5 Design Considerations For A Truly Conversational Chatbot
Allow Users To Have A Natural & Convenient Chatbot Conversation.
The aim of this story is to give you some insight into five general errors in chatbot design and offer possible remedies…
It demands much more development hours to create a truly flexible and unstructured conversational interface. On the other hand, it takes far less time, stress and seemingly less risk to have a restrictive and overly structured conversational interface.
The problem with the latter is, common patterns can creep into the conversational experience, such as fallback proliferation, users being locked into a default closing node expecting a very defined response and more.
Avoid Fallback Proliferation
In order to prevent an user from getting stuck in a particular branch of the dialog, the dialog designer often include in the dialog-tree a node with a true or anything_else condition.
If none of the anticipated and defined input patterns are matched, a generic dialog is presented to the user.
The problem here is that the user is not able to digress away from the dialog branch.
Hence trapping the user in this section of the dialog.
As a conversational designer and developer you need to evaluate any branch that uses this approach and ensure digression away from this point is possible.
Should the user at this point enter something which is totally different from what you expect, it might match some other area of the designed dialog.
Instead of responding with a generic ambiguous message or reprompting, you should leverage the work you have done as a whole and attempt to effectively put the rest of the dialog to work in order to address the user’s utterance.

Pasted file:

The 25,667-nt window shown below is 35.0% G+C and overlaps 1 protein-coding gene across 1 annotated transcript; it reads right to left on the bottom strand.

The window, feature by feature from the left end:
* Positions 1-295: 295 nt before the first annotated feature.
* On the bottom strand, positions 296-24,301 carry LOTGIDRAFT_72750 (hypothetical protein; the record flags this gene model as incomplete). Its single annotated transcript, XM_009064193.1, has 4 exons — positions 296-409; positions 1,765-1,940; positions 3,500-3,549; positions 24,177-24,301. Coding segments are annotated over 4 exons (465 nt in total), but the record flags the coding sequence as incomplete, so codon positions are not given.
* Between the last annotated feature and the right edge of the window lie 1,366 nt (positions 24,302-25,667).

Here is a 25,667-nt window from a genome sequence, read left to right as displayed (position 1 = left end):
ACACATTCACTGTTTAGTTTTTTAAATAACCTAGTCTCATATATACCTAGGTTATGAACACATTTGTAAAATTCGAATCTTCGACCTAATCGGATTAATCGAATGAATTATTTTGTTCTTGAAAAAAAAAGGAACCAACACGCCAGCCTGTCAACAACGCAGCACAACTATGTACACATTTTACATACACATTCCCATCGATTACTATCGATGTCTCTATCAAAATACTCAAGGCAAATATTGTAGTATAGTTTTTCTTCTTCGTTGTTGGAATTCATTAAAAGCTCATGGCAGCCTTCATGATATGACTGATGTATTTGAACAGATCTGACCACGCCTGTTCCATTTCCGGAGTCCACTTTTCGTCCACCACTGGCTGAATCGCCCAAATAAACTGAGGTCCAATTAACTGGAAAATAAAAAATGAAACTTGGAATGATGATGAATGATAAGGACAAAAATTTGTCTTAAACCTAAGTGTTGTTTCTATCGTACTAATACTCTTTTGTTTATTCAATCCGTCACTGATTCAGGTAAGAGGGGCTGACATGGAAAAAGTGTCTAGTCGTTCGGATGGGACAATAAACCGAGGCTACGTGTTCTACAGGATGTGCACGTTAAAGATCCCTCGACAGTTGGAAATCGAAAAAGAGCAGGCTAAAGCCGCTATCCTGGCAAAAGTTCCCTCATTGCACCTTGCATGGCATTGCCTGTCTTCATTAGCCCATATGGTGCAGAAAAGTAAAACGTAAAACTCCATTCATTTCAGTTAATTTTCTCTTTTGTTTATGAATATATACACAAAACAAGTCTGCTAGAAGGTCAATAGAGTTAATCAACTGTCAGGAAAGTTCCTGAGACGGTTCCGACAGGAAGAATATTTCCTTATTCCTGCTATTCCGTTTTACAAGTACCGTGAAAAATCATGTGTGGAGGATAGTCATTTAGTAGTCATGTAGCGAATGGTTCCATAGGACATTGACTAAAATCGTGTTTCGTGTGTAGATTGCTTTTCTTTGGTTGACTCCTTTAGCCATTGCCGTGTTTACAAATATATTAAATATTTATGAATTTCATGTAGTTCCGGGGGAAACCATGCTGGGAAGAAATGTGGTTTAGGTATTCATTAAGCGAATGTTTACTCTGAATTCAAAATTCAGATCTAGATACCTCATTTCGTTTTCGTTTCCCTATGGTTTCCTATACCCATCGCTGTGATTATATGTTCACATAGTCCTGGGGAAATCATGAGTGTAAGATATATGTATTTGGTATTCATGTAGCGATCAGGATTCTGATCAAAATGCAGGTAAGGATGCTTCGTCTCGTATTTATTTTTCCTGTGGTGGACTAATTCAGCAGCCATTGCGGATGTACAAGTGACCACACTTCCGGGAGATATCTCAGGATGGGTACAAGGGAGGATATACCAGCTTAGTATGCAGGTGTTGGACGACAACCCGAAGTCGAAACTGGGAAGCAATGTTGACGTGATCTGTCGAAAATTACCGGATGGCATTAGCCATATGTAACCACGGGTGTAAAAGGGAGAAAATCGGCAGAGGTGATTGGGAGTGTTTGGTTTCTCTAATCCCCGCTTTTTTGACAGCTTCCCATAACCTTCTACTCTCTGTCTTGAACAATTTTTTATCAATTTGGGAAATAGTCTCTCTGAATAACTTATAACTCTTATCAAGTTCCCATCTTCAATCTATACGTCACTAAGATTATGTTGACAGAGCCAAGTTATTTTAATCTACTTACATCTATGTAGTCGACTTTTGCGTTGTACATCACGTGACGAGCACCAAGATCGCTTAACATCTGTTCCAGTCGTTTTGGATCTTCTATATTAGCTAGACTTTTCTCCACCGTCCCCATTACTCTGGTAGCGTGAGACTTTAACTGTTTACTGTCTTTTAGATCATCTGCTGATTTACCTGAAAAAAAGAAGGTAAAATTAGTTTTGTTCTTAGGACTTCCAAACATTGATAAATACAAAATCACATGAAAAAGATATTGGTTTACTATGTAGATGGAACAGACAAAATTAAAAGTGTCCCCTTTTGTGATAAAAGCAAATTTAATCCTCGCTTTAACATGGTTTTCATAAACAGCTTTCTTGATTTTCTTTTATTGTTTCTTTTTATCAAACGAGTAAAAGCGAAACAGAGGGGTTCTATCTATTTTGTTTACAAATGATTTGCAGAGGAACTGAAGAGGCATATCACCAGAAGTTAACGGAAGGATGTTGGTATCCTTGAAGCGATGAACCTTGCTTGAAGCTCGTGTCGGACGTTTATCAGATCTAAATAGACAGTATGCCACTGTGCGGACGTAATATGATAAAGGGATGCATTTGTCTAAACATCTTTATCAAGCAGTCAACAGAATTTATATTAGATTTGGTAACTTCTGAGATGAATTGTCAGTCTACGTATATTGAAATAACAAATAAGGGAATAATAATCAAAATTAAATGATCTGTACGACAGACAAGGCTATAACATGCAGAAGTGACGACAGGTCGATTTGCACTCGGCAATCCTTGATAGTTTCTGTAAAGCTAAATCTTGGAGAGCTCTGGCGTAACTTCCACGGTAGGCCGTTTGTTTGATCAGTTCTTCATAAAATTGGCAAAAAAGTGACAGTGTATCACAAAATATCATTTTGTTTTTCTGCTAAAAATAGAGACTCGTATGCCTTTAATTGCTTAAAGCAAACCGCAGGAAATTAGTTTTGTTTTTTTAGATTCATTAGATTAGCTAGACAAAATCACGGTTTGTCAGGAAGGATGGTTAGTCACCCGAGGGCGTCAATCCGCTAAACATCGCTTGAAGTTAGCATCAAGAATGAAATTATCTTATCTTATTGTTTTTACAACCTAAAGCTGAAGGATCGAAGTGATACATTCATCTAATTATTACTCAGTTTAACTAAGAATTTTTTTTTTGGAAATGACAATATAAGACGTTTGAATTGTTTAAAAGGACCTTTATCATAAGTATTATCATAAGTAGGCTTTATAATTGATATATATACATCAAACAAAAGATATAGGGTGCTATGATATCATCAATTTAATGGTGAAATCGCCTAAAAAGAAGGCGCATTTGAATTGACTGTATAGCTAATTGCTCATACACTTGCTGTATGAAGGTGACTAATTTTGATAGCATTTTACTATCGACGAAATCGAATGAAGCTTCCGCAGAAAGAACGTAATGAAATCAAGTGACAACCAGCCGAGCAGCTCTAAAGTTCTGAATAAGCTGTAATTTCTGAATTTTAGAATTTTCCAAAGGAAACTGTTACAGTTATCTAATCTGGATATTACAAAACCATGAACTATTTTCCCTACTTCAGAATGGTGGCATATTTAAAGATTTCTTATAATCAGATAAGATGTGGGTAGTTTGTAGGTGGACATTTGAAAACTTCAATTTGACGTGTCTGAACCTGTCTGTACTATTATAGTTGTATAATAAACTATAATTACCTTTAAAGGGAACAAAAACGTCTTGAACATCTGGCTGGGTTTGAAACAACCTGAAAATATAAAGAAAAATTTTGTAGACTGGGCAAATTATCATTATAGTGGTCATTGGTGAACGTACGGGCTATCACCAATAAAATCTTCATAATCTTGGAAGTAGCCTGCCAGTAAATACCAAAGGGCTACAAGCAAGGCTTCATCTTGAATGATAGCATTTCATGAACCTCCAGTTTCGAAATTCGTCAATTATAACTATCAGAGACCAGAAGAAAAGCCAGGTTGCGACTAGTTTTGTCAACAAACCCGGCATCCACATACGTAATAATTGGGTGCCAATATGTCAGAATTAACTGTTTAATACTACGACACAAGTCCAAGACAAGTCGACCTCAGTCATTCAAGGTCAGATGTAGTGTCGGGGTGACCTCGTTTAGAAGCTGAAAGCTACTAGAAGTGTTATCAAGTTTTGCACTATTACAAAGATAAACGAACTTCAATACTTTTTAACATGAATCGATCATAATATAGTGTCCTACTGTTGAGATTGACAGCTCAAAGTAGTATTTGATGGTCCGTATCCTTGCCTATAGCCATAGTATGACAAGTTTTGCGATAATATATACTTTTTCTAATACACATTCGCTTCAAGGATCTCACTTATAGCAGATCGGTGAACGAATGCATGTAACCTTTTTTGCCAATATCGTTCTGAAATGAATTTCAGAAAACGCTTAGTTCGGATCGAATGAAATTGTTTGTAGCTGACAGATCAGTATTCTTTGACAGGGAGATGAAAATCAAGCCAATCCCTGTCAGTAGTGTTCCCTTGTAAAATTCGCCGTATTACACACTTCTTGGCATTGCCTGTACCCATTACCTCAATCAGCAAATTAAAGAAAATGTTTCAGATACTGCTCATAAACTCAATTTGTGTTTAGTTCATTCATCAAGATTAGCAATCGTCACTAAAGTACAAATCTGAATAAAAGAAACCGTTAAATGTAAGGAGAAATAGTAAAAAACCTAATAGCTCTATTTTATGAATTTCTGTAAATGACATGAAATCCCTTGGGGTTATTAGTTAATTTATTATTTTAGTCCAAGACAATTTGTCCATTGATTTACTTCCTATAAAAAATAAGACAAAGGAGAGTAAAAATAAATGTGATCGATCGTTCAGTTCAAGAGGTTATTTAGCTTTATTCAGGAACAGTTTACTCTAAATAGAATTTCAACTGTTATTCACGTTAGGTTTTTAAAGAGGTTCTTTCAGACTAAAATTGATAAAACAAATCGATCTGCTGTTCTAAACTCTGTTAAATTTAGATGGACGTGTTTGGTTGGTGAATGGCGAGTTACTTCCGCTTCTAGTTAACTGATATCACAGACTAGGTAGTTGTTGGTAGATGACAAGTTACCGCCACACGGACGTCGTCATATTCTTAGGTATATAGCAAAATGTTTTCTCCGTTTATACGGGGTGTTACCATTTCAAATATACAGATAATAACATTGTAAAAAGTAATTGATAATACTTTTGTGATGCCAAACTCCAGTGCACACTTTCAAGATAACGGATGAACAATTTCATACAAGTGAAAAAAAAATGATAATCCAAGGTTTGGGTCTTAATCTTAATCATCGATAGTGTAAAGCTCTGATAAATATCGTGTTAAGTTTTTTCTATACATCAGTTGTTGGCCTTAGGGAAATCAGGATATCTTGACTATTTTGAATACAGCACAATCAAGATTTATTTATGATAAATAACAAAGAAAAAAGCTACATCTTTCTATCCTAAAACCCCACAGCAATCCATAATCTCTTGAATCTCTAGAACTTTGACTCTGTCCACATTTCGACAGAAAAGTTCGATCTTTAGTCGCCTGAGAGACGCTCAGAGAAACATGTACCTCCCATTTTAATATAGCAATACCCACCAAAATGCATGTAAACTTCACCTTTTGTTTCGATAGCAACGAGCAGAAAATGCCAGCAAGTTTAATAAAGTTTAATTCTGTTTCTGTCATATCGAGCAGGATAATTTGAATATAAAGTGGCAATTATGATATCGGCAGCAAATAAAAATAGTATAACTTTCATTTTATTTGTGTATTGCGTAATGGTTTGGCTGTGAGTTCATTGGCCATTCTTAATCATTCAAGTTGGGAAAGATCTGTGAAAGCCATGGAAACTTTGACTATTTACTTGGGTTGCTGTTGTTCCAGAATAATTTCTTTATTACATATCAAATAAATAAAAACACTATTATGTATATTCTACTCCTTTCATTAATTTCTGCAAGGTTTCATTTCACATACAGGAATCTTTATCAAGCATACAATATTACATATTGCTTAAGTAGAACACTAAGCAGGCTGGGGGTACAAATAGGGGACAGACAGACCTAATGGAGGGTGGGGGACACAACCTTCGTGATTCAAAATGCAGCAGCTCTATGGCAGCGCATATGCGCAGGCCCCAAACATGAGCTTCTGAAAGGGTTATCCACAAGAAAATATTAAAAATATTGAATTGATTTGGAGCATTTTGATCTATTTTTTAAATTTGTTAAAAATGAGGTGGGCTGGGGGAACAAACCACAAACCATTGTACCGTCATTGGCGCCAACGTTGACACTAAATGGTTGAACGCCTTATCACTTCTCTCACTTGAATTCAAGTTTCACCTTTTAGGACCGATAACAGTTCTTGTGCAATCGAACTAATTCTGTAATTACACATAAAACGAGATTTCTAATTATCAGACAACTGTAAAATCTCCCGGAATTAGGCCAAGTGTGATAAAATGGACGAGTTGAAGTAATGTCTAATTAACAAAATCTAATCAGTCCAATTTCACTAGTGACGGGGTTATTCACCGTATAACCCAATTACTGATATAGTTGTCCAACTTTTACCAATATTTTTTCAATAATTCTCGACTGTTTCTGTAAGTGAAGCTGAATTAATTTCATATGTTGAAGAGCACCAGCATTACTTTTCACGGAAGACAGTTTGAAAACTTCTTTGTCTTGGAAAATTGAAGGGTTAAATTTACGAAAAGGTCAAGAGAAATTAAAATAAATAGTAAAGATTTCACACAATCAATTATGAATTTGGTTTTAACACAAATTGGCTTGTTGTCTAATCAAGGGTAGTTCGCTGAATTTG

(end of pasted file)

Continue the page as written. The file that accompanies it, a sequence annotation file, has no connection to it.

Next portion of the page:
In the final analysis if there is no regression option available, at the root-level of the dialog, an anything else node can be used when all other avenues have failed.
Reconsider Use Of A Default Closing Node
In many instances, the chatbot unilaterally decides an user intent is fulfilled and then defaults to a closing node, stating Was your query resolved? or, how would you rate your experience.
In many instances this closing rating node acts as a safety net which caches the expression of the intent from the user.
Often users cannot digress out of this question as the dialog is considered closed by the chatbot’s conversational flow.
Reconsider these default service rating dialog nodes and use them as a point of convergence where you can ensure the users intent is truly fulfilled. Not only programmatically, but also from an user experience.
Allow the user to digress from this point to a relevant node in the conversation, and then once that is fulfilled, the user can be brought back.
It is also sensible to drop this question completely and use other metrics and measures to determine customer satisfaction.
Test Likely Digression Paths
In most cases testing is done with a single digression, where the conversation returns to the initial node of departure. Consideration needs to be given to possible digression chains.